Thursday, July 23, 2009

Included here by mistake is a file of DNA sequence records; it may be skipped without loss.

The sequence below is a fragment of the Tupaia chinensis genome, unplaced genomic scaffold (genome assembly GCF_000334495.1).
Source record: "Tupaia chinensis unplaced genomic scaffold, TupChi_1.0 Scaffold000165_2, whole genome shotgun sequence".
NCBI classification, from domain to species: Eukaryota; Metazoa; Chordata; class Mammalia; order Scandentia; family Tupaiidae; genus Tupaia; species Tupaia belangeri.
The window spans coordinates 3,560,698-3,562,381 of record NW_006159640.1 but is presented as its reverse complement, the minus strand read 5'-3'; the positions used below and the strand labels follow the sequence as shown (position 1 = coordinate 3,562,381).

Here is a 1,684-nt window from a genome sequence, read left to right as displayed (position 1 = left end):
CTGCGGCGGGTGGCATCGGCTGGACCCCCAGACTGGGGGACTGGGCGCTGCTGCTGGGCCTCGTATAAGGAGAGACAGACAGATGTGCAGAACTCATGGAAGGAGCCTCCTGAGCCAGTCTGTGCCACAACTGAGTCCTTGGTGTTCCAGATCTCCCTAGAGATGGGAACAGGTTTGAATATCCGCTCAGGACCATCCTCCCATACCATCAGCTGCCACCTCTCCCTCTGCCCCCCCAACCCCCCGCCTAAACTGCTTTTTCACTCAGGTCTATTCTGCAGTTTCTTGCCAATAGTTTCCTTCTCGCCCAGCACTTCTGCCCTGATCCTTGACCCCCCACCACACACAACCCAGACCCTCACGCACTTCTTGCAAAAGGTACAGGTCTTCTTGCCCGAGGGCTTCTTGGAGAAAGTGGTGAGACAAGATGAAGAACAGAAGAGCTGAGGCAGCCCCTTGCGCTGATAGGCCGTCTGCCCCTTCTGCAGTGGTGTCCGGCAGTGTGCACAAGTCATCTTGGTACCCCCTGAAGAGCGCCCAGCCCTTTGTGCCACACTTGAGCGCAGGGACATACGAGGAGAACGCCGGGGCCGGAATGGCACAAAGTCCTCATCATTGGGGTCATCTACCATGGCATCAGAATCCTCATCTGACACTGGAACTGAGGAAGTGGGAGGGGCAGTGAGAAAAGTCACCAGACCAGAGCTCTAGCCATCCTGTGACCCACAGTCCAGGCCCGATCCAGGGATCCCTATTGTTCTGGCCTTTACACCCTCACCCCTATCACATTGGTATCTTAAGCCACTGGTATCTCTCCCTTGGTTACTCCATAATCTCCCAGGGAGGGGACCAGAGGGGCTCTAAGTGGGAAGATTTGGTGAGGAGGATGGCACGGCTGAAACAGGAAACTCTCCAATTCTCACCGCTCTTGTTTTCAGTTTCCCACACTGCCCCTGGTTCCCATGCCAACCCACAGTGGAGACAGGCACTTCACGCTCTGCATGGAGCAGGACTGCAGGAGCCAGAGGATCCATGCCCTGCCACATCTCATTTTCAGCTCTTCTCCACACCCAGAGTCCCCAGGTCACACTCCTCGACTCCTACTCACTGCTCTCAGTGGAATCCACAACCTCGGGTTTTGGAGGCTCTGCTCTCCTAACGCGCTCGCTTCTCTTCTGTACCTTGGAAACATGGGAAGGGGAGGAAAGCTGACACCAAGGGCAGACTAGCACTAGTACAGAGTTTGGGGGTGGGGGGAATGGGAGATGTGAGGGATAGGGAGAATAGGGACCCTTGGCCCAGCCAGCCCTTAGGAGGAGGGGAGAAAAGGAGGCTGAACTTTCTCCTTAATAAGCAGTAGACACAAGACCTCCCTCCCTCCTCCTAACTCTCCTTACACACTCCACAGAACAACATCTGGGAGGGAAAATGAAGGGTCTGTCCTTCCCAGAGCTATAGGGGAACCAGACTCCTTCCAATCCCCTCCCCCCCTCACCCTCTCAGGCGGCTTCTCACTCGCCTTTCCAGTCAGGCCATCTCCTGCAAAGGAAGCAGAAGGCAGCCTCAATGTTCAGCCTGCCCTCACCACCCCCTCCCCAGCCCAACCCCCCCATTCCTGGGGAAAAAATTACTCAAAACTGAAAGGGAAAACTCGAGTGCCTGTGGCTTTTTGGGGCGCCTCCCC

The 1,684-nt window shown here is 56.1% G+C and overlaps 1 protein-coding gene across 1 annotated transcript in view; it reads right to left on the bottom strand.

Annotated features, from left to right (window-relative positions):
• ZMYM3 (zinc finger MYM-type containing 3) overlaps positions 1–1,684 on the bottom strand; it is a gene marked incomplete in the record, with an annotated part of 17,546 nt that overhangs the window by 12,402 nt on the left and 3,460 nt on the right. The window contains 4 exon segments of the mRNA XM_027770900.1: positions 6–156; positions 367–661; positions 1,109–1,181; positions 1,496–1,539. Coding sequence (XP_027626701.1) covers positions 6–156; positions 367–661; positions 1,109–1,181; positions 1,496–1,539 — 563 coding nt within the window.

Approximately 72,000,000 Btu's of firewood arrived a few days ago. I was surprised to see that the load was very nearly all red oak. Typically, in these parts, a delivery of firewood will be predominantly red maple, ash and birch. I have a soft spot for oak. Though there are just more than a few types of wood that top red oak as a source of heat (apple, black locust, hickory, white oak) and a couple that are tied (sugar maple, beech), in this neck of the woods red oak is the best in the most-likely-to-get category. If you asked a firewood supplier if there'd be any apple in the mix, the answer would be most definitely NO. The same would go for just about all the above mentioned species save beech. So, when you order three cords of firewood and it turns out to be 98% red oak, consider yourself lucky. The only issue with oak is that it takes longer to dry, and burning oak with too much water in it extinguishes the benefit. Ideally, the wood I bought this year would be next year's heat, but since I had only a little more than a cord of wood cut from last year, we'll have to rely on some portion of the oak just delivered. To speed the drying process, I've been splitting most of it in two. (This requires just a touch more effort as it takes to lift the maul above my head and letting it fall. Red oak is easy to split.) After a day or so of chipping away at it, I'm just about done. Chloe is excelling as an apprentice wood stacker, not so much for productivity but enthusiasm, and she'll be ready to take over full time in a few years.

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